Back to article list

SAC on proving VAT exemption for supplies of goods to the EU

The Supreme Administrative Court has ruled on proving VAT-exempt supplies of goods to the EU to customers other than those declared in EC Sales List. It indicated that the incorrect identification of the EU customer of the goods does not necessarily mean that the VAT exemption should be denied.

The Supreme Administrative Court (SAC) dealt with a situation (4 Afs 115/2021-45) in which the tax administrator assessed an additional output tax to a company (a Czech VAT payer) for supplies of rapeseed oil to another EU member state, namely Poland. The subject-matter of the dispute was not proving that rapeseed oil had actually been delivered from the Czech Republic to the neighbouring state, but the fact that the company did not bear the burden of proof in identifying its Polish customers. The company had provided the tax authority with CMR notes, customers’ certificates of delivery and acceptance of goods, weighing notes, affidavits from the carriers, etc. However, according to the tax authority, the documents did not contain all the necessary information (e.g., the person taking over the goods, signatures, and dates).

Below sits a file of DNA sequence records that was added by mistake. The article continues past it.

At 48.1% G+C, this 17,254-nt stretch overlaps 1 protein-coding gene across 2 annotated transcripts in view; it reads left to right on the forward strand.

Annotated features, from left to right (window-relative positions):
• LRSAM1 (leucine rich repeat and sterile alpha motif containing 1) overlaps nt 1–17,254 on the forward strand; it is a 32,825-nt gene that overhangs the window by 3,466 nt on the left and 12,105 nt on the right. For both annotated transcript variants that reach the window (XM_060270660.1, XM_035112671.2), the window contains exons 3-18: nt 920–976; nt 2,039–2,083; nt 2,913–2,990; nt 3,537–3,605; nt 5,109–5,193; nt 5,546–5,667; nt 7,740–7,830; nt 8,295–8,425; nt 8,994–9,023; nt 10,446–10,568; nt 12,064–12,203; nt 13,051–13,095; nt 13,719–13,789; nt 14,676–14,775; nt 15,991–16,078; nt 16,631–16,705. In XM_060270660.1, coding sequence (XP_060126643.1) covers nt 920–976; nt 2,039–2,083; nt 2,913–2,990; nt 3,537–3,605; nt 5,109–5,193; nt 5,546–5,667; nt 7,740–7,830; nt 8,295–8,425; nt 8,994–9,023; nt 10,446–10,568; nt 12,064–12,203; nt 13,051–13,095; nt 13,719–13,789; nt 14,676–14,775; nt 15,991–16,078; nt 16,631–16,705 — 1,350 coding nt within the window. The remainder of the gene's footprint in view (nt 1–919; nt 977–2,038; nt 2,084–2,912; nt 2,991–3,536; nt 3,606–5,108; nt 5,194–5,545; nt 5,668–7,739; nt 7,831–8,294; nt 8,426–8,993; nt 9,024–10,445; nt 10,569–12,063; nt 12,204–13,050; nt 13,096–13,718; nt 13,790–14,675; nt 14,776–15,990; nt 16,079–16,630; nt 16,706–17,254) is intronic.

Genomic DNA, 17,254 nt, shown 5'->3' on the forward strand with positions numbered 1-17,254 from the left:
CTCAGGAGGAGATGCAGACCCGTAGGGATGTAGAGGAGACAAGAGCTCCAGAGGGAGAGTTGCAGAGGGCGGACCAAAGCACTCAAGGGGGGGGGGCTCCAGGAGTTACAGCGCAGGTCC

The SAC referred to a recent judgment (C-154/20 Kemwater ProChemie) of the Court of Justice of the EU (CJEU) dealing with the denial of a VAT deduction where the actual supplier had not been identified. The CJEU pointed out that one of the conditions to claim the right to deduct VAT is that the supply recipient must prove, based on objective evidence, that the supplier acted in the capacity of a taxable person. To deny the claim on the ground that the actual supplier was not identified but is a taxable person would be contrary to the EU principle of tax neutrality.

The SAC followed a similar logic in the case of the Czech supplier of rapeseed oil: if the company supplied rapeseed oil to a customer other than the one identified in the EC Sales List, it cannot be denied the right to deduct VAT if it proves that the customer is a taxable person. If the tax authority denied the taxpayer’s right nonetheless, this would constitute a breach of tax neutrality that is a fundamental prerequisite for the operation of the VAT system, the court held.

The SAC pointed out that by submitting weighing notes, the company had proven the delivery of rapeseed oil to refineries in Poland in excess of tens of tonnes, which means that the receipt of such quantities of oil could only have been carried out by a customer liable to tax. However, the tax authority had not examined this fact. The SAC therefore concluded that at that stage, not all relevant facts had been established to deny the company its right to deduct VAT. The company will therefore have to provide evidence again. However, the judgment suggests that the incorrect identification of an EU customer does not necessarily mean that the VAT exemption should be denied.